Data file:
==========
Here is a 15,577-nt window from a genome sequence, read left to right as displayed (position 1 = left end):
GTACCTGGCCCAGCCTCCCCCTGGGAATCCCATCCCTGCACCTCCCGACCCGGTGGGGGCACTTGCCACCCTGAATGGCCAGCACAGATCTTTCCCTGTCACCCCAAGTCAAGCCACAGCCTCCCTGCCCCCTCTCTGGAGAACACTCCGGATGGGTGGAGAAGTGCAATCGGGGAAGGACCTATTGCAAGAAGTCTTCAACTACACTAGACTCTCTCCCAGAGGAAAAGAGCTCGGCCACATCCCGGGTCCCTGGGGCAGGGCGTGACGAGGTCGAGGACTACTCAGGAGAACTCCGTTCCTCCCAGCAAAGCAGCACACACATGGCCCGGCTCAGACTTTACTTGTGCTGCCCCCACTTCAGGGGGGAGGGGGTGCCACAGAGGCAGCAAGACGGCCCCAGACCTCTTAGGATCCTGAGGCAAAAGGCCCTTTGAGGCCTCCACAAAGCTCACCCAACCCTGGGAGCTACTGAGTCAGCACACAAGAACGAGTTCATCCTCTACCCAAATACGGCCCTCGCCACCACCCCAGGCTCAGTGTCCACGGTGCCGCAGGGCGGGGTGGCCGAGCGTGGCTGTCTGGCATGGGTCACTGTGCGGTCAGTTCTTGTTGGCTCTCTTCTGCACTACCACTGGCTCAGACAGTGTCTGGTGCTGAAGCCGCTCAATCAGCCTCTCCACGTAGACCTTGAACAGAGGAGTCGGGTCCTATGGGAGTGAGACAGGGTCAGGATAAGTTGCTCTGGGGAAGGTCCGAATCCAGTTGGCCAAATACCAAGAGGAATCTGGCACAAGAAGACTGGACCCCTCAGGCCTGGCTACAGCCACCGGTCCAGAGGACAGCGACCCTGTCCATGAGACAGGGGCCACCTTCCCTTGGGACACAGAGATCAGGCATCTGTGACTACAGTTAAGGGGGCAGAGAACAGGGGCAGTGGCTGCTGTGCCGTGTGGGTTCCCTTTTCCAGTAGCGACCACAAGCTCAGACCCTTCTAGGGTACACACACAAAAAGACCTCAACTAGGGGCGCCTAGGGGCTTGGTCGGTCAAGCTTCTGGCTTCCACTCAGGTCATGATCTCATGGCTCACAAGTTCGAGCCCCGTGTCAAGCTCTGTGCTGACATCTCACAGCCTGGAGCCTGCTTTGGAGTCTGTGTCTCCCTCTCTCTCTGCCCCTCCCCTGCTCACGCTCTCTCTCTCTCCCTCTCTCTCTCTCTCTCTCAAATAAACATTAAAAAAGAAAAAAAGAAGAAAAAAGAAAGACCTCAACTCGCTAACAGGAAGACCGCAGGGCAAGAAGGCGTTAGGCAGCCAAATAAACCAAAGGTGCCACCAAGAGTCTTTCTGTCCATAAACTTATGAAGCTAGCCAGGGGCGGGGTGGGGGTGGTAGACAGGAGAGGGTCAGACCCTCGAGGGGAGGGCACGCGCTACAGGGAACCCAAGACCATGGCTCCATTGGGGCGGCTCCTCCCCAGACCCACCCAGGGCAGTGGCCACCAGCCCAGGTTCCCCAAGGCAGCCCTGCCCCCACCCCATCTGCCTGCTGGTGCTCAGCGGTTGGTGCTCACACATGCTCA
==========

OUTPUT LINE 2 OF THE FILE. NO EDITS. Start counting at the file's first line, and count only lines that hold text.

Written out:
GTACCTGGCCCAGCCTCCCCCTGGGAATCCCATCCCTGCACCTCCCGACCCGGTGGGGGCACTTGCCACCCTGAATGGCCAGCACAGATCTTTCCCTGTCACCCCAAGTCAAGCCACAGCCTCCCTGCCCCCTCTCTGGAGAACACTCCGGATGGGTGGAGAAGTGCAATCGGGGAAGGACCTATTGCAAGAAGTCTTCAACTACACTAGACTCTCTCCCAGAGGAAAAGAGCTCGGCCACATCCCGGGTCCCTGGGGCAGGGCGTGACGAGGTCGAGGACTACTCAGGAGAACTCCGTTCCTCCCAGCAAAGCAGCACACACATGGCCCGGCTCAGACTTTACTTGTGCTGCCCCCACTTCAGGGGGGAGGGGGTGCCACAGAGGCAGCAAGACGGCCCCAGACCTCTTAGGATCCTGAGGCAAAAGGCCCTTTGAGGCCTCCACAAAGCTCACCCAACCCTGGGAGCTACTGAGTCAGCACACAAGAACGAGTTCATCCTCTACCCAAATACGGCCCTCGCCACCACCCCAGGCTCAGTGTCCACGGTGCCGCAGGGCGGGGTGGCCGAGCGTGGCTGTCTGGCATGGGTCACTGTGCGGTCAGTTCTTGTTGGCTCTCTTCTGCACTACCACTGGCTCAGACAGTGTCTGGTGCTGAAGCCGCTCAATCAGCCTCTCCACGTAGACCTTGAACAGAGGAGTCGGGTCCTATGGGAGTGAGACAGGGTCAGGATAAGTTGCTCTGGGGAAGGTCCGAATCCAGTTGGCCAAATACCAAGAGGAATCTGGCACAAGAAGACTGGACCCCTCAGGCCTGGCTACAGCCACCGGTCCAGAGGACAGCGACCCTGTCCATGAGACAGGGGCCACCTTCCCTTGGGACACAGAGATCAGGCATCTGTGACTACAGTTAAGGGGGCAGAGAACAGGGGCAGTGGCTGCTGTGCCGTGTGGGTTCCCTTTTCCAGTAGCGACCACAAGCTCAGACCCTTCTAGGGTACACACACAAAAAGACCTCAACTAGGGGCGCCTAGGGGCTTGGTCGGTCAAGCTTCTGGCTTCCACTCAGGTCATGATCTCATGGCTCACAAGTTCGAGCCCCGTGTCAAGCTCTGTGCTGACATCTCACAGCCTGGAGCCTGCTTTGGAGTCTGTGTCTCCCTCTCTCTCTGCCCCTCCCCTGCTCACGCTCTCTCTCTCTCCCTCTCTCTCTCTCTCTCTCAAATAAACATTAAAAAAGAAAAAAAGAAGAAAAAAGAAAGACCTCAACTCGCTAACAGGAAGACCGCAGGGCAAGAAGGCGTTAGGCAGCCAAATAAACCAAAGGTGCCACCAAGAGTCTTTCTGTCCATAAACTTATGAAGCTAGCCAGGGGCGGGGTGGGGGTGGTAGACAGGAGAGGGTCAGACCCTCGAGGGGAGGGCACGCGCTACAGGGAACCCAAGACCATGGCTCCATTGGGGCGGCTCCTCCCCAGACCCACCCAGGGCAGTGGCCACCAGCCCAGGTTCCCCAAGGCAGCCCTGCCCCCACCCCATCTGCCTGCTGGTGCTCAGCGGTTGGTGCTCACACATGCTCA